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"Hate" Crimes?

December 1, 2005 | 12:57 pm

Over the last couple days, I've noticed a trend with reader comments in reaction to our interview with Ken Miller of the Los Angeles Sentinel, or whenever people/journalists/other readers criticize Kobe and the Lakers in general. They're labeled "haters." They're "hating" on the team. They're spreading "hatred."  Offer a purple and gold opinion that's less that complimentary, and you risk being accused of "hate" crimes.

What I'm curious about, though, is how this ""hate" concept actually works. I admit, being 33, the expression wasn't huge back in the day for me, and I never grew up using it. But I've seen enough Lindsay Lohan flicks, rap videos, and Jerry Springer episodes that I am indeed familiar with the term. I get what it means. But I'm not always sure what sparks its usage. When does simple criticism cross over into "hating?"

Ken Miller spoke about the Lakers in mostly unflattering terms. He made some strong statements, some of which I agree with, some of which I think are way off base. But it's hard to argue that a 5-8 team lacking depth and concrete direction is bulletproof. Shouldn't readers expect, even demand, a certain amount of derogatory remarks? Some of Miller's criticisms are the same ones Brian and I read from all of you. For example, he thinks the front office is screwing up left and right, a sentiment 85% of the readers who accuse him of "hating" must agree with on some level, since almost every comment we get calls for Kupchak's walking papers. So where does that sentiment cross over from rooting for the team to improve into "hating" on the team?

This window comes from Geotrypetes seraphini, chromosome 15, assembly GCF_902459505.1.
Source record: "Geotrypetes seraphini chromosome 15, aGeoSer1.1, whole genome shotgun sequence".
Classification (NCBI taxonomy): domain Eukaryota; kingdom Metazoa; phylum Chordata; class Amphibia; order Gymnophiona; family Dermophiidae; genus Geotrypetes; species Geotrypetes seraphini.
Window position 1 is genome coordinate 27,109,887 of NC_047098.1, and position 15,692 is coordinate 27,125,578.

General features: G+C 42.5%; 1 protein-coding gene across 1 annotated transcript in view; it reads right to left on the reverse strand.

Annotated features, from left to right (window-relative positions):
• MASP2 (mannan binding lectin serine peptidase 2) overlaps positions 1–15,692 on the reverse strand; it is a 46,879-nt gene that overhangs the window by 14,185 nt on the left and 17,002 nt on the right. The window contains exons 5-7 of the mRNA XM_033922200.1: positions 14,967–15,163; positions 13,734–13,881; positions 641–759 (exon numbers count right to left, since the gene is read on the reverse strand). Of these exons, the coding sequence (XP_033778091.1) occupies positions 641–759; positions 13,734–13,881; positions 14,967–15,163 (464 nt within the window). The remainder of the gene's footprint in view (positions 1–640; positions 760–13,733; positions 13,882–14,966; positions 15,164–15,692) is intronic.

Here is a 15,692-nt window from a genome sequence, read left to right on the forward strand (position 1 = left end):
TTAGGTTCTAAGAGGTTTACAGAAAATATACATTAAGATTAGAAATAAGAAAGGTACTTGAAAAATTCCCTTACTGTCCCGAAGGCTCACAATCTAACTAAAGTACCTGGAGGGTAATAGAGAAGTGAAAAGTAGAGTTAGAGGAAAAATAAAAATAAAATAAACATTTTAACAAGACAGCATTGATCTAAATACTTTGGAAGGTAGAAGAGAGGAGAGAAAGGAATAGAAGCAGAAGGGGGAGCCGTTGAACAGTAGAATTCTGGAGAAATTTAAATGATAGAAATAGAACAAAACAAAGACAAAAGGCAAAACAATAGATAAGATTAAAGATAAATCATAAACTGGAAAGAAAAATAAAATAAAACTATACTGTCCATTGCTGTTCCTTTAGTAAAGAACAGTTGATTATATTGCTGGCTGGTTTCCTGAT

Let me also make something clear: This isn't me being a journalist sticking up for another journalist. I'll say it again. I don't think Miller was right about everything he said. Not even close. I couldn't care less if y'all agree with him or like him, as long as you found him interesting (and judging by the passionate reactions, you did.). But if he has a "personal" agenda behind the "hating," I never sensed it, and we were on the phone with him for 45 minutes. He didn't seem happy that the Lakers are at an undeniable crossroads. He absolutely seemed like a guy who thinks the team is on a downward spiral, which he talked about in very blunt terms. But it doesn't get much more blunt than "fire Kupchak," which I believe is a website a reader started. Is that reader a "hater," or does he get a free pass, because he's a fan? Because either way, Miller and this fan are basically saying the same thing.

Do you understand what I'm asking? Is there an actual difference?

I often wonder the same question regarding Kobe barbs. I'll be the first to admit, Kobe lives a serious "damned if he do, damned if he don't" existence. And it's not always fair, especially now, when he's head and shoulders the best baller on his team, making the balance between taking over and involving teammates delicate. But if you think back on Tuesday's loss to S.A., and replay the events through the eyes of a non-Laker fan (or Laker "hater," for that matter), the truth is pretty obvious and simple.

Kobe was forcing shots down the stretch.

He wasn't feeling it, some of his teammates were, and they should gotten the ball more. Even PJ said so. The guy finished 9-33 with zilch dimes. That ain't productive, and there's no need to defend it.  On the flip side, that night didn't provide incontrovertible proof that Kobe's a selfish ballhog who's obsessed with his stats, will never be MJ, and needs to be traded. Absolutely not. It proved nothing other than the fact that he had a pretty bad game. But to call Kobe out after a night like that does not a "hater" make.

Or does it?

Seriously, I really wanna know. Can you say anything negative about anything Lakers without being a "hater?"  Does honest critique qualify as "hatred?" If that's the case, are Lakers fans forced to lie to themselves about the state of the team, lest they become "haters?" Does being a "non-hater" require blind loyalty and as much optimism as possible, even in the face of unpleasant truths? Or can the criticism come hard and fast, as long as a "Go Lakers!" immediately follows, so it's clear where the speaker's heart lies? Where does honesty end and "hater in the house" begin? How does it all work, because I find it extremely fascinating.